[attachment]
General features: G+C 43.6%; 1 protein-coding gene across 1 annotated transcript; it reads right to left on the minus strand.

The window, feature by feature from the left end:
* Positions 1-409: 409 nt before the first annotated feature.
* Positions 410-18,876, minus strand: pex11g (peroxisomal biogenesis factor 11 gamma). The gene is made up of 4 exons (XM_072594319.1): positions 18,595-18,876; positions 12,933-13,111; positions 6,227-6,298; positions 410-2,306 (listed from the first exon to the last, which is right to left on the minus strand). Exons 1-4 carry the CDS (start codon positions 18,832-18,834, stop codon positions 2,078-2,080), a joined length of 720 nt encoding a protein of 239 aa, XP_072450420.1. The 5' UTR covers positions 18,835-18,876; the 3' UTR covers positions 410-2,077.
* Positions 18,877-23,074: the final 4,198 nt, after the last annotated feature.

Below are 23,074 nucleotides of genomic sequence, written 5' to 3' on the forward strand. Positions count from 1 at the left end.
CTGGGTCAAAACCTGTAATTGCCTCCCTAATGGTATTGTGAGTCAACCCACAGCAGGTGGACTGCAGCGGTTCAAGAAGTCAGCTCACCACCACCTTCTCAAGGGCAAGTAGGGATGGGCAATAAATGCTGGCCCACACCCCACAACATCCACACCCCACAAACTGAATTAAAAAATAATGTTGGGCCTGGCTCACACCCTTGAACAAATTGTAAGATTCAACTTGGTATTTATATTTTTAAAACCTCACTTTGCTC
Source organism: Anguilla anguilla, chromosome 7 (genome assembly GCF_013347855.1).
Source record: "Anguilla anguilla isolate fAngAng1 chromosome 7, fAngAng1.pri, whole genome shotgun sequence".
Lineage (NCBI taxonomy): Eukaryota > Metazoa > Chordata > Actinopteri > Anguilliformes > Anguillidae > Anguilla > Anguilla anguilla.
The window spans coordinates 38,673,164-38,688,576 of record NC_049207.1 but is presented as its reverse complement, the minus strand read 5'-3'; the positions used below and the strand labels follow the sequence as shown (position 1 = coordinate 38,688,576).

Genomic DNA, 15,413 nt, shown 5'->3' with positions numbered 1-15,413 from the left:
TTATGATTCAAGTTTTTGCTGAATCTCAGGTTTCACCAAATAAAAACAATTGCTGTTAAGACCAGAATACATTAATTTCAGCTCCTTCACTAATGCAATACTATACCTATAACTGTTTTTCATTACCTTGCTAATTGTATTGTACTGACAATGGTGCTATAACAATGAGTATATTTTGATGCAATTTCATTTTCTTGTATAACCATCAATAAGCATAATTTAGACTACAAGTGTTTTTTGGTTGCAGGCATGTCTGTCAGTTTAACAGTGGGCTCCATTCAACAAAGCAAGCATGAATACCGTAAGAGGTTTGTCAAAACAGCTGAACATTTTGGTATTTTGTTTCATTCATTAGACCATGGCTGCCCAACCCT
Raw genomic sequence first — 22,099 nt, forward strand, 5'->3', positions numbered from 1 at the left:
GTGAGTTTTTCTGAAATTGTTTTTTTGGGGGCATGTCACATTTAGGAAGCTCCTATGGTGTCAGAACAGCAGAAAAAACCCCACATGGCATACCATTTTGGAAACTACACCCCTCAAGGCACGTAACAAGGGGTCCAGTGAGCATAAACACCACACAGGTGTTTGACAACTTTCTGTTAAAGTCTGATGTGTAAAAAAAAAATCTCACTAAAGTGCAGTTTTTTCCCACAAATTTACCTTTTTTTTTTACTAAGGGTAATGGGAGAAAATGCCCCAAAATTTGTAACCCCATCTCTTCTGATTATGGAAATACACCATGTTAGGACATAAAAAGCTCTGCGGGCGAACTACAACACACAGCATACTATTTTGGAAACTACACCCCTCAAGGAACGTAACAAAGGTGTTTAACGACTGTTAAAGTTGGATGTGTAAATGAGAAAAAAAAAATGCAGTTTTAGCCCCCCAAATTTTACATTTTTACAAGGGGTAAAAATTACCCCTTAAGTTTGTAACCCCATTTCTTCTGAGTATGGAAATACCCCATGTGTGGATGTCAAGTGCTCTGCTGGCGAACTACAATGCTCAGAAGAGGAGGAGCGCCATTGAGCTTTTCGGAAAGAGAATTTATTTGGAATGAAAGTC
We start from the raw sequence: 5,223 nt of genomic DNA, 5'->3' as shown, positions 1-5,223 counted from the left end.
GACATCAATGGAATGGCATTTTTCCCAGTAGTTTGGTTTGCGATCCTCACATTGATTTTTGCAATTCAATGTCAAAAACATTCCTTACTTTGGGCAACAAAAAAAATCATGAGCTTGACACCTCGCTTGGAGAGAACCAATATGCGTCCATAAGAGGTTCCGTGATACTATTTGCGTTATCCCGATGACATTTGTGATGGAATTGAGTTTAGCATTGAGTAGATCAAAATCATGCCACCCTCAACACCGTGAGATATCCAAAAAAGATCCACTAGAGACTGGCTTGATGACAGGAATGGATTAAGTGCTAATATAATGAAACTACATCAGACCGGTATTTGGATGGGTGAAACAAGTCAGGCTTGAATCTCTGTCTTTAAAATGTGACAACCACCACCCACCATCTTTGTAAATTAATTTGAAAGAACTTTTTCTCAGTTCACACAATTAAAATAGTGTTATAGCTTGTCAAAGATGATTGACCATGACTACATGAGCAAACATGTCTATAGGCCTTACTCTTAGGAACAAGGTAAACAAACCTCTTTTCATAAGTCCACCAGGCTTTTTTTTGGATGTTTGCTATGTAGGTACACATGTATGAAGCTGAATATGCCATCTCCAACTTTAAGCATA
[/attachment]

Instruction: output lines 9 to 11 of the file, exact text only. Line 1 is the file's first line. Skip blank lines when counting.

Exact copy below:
Source record: "Anguilla anguilla isolate fAngAng1 chromosome 7, fAngAng1.pri, whole genome shotgun sequence".
Lineage (NCBI taxonomy): Eukaryota > Metazoa > Chordata > Actinopteri > Anguilliformes > Anguillidae > Anguilla > Anguilla anguilla.
The window spans coordinates 38,673,164-38,688,576 of record NC_049207.1 but is presented as its reverse complement, the minus strand read 5'-3'; the positions used below and the strand labels follow the sequence as shown (position 1 = coordinate 38,688,576).